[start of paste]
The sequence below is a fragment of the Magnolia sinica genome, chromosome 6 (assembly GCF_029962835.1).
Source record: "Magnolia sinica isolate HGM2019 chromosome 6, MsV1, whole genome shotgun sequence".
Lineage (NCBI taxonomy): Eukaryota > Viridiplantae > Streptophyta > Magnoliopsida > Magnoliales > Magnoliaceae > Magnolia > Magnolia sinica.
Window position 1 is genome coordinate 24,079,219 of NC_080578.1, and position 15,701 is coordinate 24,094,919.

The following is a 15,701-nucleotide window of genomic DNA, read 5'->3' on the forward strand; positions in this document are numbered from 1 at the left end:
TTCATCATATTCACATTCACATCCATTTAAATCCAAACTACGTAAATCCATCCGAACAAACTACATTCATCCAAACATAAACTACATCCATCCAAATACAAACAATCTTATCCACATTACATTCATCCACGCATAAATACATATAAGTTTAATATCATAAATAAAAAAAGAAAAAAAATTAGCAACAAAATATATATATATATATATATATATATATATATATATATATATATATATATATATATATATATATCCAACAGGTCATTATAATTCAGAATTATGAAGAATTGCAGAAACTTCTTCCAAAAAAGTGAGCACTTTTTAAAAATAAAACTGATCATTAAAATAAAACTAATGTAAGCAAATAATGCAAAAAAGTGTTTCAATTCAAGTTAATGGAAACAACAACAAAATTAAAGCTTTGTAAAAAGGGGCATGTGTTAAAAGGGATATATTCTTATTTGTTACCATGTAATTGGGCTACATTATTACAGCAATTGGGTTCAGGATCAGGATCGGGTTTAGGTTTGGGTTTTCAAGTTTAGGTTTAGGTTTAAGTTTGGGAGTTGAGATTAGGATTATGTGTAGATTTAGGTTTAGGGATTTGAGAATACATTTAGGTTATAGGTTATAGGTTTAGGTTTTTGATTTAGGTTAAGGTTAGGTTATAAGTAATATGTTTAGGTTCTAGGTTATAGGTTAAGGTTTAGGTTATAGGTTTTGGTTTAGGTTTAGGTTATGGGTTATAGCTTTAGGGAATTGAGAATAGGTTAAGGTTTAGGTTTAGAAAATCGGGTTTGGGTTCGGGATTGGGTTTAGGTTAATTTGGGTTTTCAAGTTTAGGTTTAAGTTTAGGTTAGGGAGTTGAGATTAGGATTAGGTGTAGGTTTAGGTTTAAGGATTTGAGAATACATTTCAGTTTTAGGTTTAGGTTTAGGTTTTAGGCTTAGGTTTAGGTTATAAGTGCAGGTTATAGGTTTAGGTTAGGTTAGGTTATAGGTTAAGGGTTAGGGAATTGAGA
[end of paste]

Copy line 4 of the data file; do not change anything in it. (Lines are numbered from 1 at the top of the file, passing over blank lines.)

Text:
Window position 1 is genome coordinate 24,079,219 of NC_080578.1, and position 15,701 is coordinate 24,094,919.